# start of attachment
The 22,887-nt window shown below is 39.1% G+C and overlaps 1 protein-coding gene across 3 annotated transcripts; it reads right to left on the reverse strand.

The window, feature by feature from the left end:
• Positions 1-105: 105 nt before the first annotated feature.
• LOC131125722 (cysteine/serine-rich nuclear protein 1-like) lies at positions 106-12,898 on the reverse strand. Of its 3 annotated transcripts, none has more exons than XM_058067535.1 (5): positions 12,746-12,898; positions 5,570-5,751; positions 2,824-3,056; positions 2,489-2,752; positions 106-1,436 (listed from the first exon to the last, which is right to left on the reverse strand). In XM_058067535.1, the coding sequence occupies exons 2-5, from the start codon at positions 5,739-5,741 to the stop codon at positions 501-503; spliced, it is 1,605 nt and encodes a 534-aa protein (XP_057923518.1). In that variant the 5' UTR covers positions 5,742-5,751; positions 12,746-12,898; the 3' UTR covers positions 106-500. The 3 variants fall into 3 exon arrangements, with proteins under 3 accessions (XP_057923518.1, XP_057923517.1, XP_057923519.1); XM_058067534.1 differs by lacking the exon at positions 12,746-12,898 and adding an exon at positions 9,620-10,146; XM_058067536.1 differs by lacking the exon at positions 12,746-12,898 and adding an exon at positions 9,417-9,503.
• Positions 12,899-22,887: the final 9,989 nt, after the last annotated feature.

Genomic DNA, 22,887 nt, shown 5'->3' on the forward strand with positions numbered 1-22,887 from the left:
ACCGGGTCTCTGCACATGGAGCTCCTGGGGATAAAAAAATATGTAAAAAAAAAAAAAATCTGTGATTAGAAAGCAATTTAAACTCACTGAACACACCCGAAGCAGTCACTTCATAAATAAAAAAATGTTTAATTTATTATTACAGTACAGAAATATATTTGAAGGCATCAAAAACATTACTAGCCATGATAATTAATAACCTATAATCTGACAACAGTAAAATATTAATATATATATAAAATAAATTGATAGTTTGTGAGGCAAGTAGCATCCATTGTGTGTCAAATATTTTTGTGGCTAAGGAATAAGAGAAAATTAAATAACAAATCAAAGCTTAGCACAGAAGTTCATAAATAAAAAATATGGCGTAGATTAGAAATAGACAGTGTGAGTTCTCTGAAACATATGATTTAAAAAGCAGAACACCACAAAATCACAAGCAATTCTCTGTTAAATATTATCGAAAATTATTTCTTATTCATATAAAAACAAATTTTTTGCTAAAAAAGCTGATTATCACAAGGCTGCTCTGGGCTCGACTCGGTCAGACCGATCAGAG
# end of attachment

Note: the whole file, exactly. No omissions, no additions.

The 22,887-nt window shown below is 39.1% G+C and overlaps 1 protein-coding gene across 3 annotated transcripts; it reads right to left on the reverse strand.

The window, feature by feature from the left end:
• Positions 1-105: 105 nt before the first annotated feature.
• LOC131125722 (cysteine/serine-rich nuclear protein 1-like) lies at positions 106-12,898 on the reverse strand. Of its 3 annotated transcripts, none has more exons than XM_058067535.1 (5): positions 12,746-12,898; positions 5,570-5,751; positions 2,824-3,056; positions 2,489-2,752; positions 106-1,436 (listed from the first exon to the last, which is right to left on the reverse strand). In XM_058067535.1, the coding sequence occupies exons 2-5, from the start codon at positions 5,739-5,741 to the stop codon at positions 501-503; spliced, it is 1,605 nt and encodes a 534-aa protein (XP_057923518.1). In that variant the 5' UTR covers positions 5,742-5,751; positions 12,746-12,898; the 3' UTR covers positions 106-500. The 3 variants fall into 3 exon arrangements, with proteins under 3 accessions (XP_057923518.1, XP_057923517.1, XP_057923519.1); XM_058067534.1 differs by lacking the exon at positions 12,746-12,898 and adding an exon at positions 9,620-10,146; XM_058067536.1 differs by lacking the exon at positions 12,746-12,898 and adding an exon at positions 9,417-9,503.
• Positions 12,899-22,887: the final 9,989 nt, after the last annotated feature.

Genomic DNA, 22,887 nt, shown 5'->3' on the forward strand with positions numbered 1-22,887 from the left:
ACCGGGTCTCTGCACATGGAGCTCCTGGGGATAAAAAAATATGTAAAAAAAAAAAAAATCTGTGATTAGAAAGCAATTTAAACTCACTGAACACACCCGAAGCAGTCACTTCATAAATAAAAAAATGTTTAATTTATTATTACAGTACAGAAATATATTTGAAGGCATCAAAAACATTACTAGCCATGATAATTAATAACCTATAATCTGACAACAGTAAAATATTAATATATATATAAAATAAATTGATAGTTTGTGAGGCAAGTAGCATCCATTGTGTGTCAAATATTTTTGTGGCTAAGGAATAAGAGAAAATTAAATAACAAATCAAAGCTTAGCACAGAAGTTCATAAATAAAAAATATGGCGTAGATTAGAAATAGACAGTGTGAGTTCTCTGAAACATATGATTTAAAAAGCAGAACACCACAAAATCACAAGCAATTCTCTGTTAAATATTATCGAAAATTATTTCTTATTCATATAAAAACAAATTTTTTGCTAAAAAAGCTGATTATCACAAGGCTGCTCTGGGCTCGACTCGGTCAGACCGATCAGAG